History Internal assessment- The causes of the Declaration of independance

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To what extent did hostilities between America and Britain make a declaration of independence inevitable in 1776?

Introduction – A

In the year 1776 a declaration was written, denying British rule and forging independence. This document was the first in its kind to reject the British Empire. However, was the declaration an inevitable outcome of the hostilities between America and Britain at this time? This investigation is going to look at hostilities between Britain and America at this time, and at the extent this inevitably led to a declaration that managed to break through an Empire.

Historical documentation and eye witness accounts will be used to provide an accurate interpretation of events at the time and the focal point will be on why the Americans wanted to split from England. The sources will be approached from a neutral angle and be well scrutinised for bias of any kind. Sources used will include historical documents, books written by historians, and the use of one non-historical book.

Section B:

  • McCullough, David – 1776, Published by Penguin in 2005:- gives a detailed account of the events of 1775 and 1776 depicting the period leading to and following the declaration of Independence. It gives a reliable account of views from both sides, from the King, to the greenest American volunteers.
  • The Declaration of independence, 1776:- An exact copy of the declaration allows me to see the principles and purposes of this document so that they can be viewed in context with other evidence. It allows me to see the final result of the causes I am evaluating.
  • Wright, Esmond –The War of American Independence, published by the Historical Association in 1976:- looks at the significance and the causes of the war as well as parts of the war itself and why it happened. It uses evidence such as portraits of George III and Sir William Howe, pictures from events such as the surrender of Cornwallis at Yorktown, and an example of a recruiting poster. Maps describe the path and course of the war of independence.
  • Birch, R. C.  1776 The American Challenge, published by Longman Seminar Studies in History: - gives insight into the parts played by Canada and the continental congress in revolution. It describes the background to events, how hostilities developed, and finally the critical years ending with signing the declaration of independence. Plus an entire section devoted to quotations from important people, documents and explanations as to its content, context and purpose.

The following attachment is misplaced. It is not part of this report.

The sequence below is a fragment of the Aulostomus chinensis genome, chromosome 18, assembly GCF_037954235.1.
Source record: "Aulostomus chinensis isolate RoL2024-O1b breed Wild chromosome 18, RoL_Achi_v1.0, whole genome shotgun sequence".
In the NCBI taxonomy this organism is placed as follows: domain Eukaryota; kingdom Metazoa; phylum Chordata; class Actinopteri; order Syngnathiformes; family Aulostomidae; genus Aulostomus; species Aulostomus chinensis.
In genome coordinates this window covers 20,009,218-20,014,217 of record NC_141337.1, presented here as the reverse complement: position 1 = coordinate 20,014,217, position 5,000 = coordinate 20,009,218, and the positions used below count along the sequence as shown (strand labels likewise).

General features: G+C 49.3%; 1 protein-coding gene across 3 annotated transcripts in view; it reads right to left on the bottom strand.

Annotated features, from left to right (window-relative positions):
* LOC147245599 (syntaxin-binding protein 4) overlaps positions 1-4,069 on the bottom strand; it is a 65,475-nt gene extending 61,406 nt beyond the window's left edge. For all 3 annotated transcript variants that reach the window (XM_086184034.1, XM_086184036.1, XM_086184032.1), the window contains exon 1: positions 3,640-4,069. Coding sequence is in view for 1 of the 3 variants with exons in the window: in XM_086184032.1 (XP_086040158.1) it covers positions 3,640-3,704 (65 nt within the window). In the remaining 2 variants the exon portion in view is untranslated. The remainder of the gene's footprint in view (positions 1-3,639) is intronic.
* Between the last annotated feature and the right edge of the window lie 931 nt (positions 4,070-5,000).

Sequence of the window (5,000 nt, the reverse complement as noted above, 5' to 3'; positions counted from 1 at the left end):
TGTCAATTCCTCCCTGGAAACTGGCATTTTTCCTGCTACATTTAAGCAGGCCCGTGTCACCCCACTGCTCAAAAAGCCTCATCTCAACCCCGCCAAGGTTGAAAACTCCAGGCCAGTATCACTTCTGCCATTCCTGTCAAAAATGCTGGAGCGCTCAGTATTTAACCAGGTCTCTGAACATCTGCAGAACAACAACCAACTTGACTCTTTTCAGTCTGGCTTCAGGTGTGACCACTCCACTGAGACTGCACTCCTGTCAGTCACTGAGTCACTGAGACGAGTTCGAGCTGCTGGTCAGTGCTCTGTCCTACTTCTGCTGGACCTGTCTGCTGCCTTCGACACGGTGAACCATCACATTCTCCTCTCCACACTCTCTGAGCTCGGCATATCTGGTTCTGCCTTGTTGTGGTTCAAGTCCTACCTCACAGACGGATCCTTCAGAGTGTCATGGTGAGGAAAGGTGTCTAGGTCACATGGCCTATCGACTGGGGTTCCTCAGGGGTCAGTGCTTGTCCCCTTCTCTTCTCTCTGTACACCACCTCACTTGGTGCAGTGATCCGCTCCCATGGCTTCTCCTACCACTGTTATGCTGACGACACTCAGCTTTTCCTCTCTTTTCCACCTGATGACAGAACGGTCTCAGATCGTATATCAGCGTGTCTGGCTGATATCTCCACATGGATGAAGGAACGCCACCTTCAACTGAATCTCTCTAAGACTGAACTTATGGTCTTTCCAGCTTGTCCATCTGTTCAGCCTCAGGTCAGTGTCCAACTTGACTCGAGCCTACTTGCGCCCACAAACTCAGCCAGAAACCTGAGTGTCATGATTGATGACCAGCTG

• Thistlethwaite, Frank – The Great Experiment, published by Cambridge university press in 1955:- Gives a brief view of the revolution but puts it into context with previous events and the consequences of its writing. Great emphasis and detail are put into the war itself and how it was conducted, as well as the reasons for an American victory. However this information has a limited value.
  • Hill, C. P. – A History of the United States, published by Edward Arnold, F.P. 1942:- gives an overview of background, events leading to, during, and after the war. However, this book is about the entire history of the United States and only a small proportion of information is based on causes of the Declaration of Independence, making it less relevant to my study.
  • Tindall and Shi – America, published by Norton and company, F.P 1984:- Gives a detailed account of the events in America from colonization to Reagan and Bush years. Useful for an overview.
  • Heale, M. J. – The American Revolution, published by Lancaster Pamphlets in 1986:- looks at the revolution in retrospect, gives views from both British and Americans, and is the first to fully examine revolutions within the states.
  • The Stamp Act of 1765:- the exact copy of the Stamp Act, often referred to as the main cause for revolutionary activity and a possible trigger for the whole revolution.
  • The Stamp Act Congress:- A copy of the country Congress’s reply to demands of the Stamp Act, giving the full reasons why the Americans detested it so.
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Source analysis – C

Source A is a copy of the declaration of independence. The text has been collated with the facsimile of the original as printed in the original journal of the old congress. This document is very useful because it clearly gives reasons for splitting from the king. It also provides a good outlook on American revolutionary thought and on how it was that the declaration was passed. Passion is showed in the declaration, showing the emotion that the revolutionaries were feeling and the anger they generated toward England.

Because it is a ...

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